Mardi Gras – Karneval or Fasching?

They are related to one another – not all the same – though all of their origins are European!

 Source: http://www.german-way.com/history-and-culture/holidays-and-celebrations/fasching-and-karneval/

2015 Celebration:  February 12 – 18

The word Fasching dates back to the 13th century and is derived from the Germanic word vaschanc or vaschang, in modern German: Fastenschank = the last serving of alcoholic beverages before Lent. In olden times the 40-day Lenten period of fasting was strictly observed. People refrained from drinking alcohol or eating meat, milk products and eggs. The English word “fast” (to refrain from eating) is related to German fasten.

Fasching in Wiesbaden, Germany

Fasching in Wiesbaden, Germany

Karneval, on the other hand, is a newer, much more recent (17th century), Latin-based word borrowed from French and Italian. The true origin of the word is uncertain, but it probably comes from Latin carne levare (“away with meat”) >carnelevale > Karneval or Carnival. In earlier times, the German word was even written with a C rather than today’s K-spelling. (Some German carnival associations still use the Carneval spelling in their names.)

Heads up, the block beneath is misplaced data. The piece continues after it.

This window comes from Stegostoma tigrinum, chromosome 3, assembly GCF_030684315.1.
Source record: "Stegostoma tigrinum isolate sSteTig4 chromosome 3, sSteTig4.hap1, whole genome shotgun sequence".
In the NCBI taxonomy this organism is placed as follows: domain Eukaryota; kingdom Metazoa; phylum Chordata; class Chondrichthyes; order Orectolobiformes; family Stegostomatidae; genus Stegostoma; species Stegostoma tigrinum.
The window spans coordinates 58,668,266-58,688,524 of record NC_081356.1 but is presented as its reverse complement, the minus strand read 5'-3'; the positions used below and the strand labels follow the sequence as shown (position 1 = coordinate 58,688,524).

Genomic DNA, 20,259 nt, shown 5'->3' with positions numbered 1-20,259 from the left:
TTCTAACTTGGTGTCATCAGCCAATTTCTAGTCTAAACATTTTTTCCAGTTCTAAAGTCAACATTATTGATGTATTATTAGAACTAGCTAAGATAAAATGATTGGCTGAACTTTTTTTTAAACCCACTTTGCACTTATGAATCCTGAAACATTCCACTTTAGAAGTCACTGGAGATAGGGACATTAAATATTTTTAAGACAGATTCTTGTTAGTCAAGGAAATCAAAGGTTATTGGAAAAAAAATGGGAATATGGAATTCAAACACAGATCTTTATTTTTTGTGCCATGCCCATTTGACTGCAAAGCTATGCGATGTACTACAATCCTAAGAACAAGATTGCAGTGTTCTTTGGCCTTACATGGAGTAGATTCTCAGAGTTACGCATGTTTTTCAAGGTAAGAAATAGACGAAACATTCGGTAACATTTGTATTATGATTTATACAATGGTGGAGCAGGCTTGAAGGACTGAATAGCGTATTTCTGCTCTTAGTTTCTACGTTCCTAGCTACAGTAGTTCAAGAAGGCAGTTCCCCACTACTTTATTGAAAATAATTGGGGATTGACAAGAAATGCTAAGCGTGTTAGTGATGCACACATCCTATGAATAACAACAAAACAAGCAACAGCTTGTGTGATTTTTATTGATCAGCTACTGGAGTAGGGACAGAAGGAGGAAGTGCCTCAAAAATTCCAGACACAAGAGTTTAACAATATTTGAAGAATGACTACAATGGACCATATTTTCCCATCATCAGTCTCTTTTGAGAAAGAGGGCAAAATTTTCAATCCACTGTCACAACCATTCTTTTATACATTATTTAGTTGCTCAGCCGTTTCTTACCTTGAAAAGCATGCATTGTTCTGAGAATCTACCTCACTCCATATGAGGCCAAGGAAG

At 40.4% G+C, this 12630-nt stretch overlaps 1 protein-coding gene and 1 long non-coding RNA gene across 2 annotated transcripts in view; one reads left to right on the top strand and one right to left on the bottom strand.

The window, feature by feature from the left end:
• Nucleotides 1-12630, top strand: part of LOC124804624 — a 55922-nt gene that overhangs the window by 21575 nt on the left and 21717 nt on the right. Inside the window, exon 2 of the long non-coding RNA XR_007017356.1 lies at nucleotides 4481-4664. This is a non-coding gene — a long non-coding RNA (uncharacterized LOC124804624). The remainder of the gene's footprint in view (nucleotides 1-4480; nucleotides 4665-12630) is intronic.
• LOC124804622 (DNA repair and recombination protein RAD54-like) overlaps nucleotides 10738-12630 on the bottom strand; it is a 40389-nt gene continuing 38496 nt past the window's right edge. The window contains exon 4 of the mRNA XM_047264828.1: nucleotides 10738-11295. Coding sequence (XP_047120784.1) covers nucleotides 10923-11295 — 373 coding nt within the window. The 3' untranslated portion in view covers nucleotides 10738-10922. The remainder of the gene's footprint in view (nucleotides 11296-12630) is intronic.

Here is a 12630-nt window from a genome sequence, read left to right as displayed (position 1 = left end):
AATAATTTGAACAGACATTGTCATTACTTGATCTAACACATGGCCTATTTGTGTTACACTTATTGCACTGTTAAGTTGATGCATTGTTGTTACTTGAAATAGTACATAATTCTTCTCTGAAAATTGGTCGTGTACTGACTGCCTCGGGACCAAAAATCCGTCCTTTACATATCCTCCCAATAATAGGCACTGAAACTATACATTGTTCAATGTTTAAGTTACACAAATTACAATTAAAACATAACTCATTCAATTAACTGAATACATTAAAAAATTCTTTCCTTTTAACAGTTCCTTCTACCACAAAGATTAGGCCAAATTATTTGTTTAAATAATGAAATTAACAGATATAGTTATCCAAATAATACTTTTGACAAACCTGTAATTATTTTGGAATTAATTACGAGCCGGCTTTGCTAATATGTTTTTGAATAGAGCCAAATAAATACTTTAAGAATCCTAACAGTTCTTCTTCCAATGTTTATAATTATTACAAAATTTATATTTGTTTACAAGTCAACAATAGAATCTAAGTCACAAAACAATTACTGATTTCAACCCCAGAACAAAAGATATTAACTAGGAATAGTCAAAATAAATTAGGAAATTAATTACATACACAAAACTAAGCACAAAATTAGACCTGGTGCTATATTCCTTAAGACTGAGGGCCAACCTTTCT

Fasching in Wiesbaden

Jedes Jahr wird auch in Wiesbaden die Fastnacht gefeiert. | © wiesbaden.de / Foto: Heiko Kubenka

The Carnevale in medieval Venice is one of the earliest documented carnival celebrations in the world. It featured still-popular traditions, including carnival parades, masks and masquerade balls. Gradually the Italian Carnevale customs spread north to other Catholic European countries, including France. From France it spread to the German Rhineland and, through colonization, even to North America (Mardi Gras).

Fasching Parade

Andreas Rentz/Getty Images News/Getty Images

The third common term for carnival in German, Fastnacht, refers to the Swabian-Alemannic carnival, which differs in some ways from Fasching and Karneval, and is found in Baden-Württemberg, Franconia (northern Bavaria), Hessen (Wiesbaden/Frankfurt) and much of Switzerland. Although this word looks like it comes from the German for the “eve of Lent,” in fact it is based on the Old German word fasen (“to be foolish, silly, wild”). Thus the word, sometimes spelled Fasnacht (without the t) actually means something like “night of being wild and foolish.”

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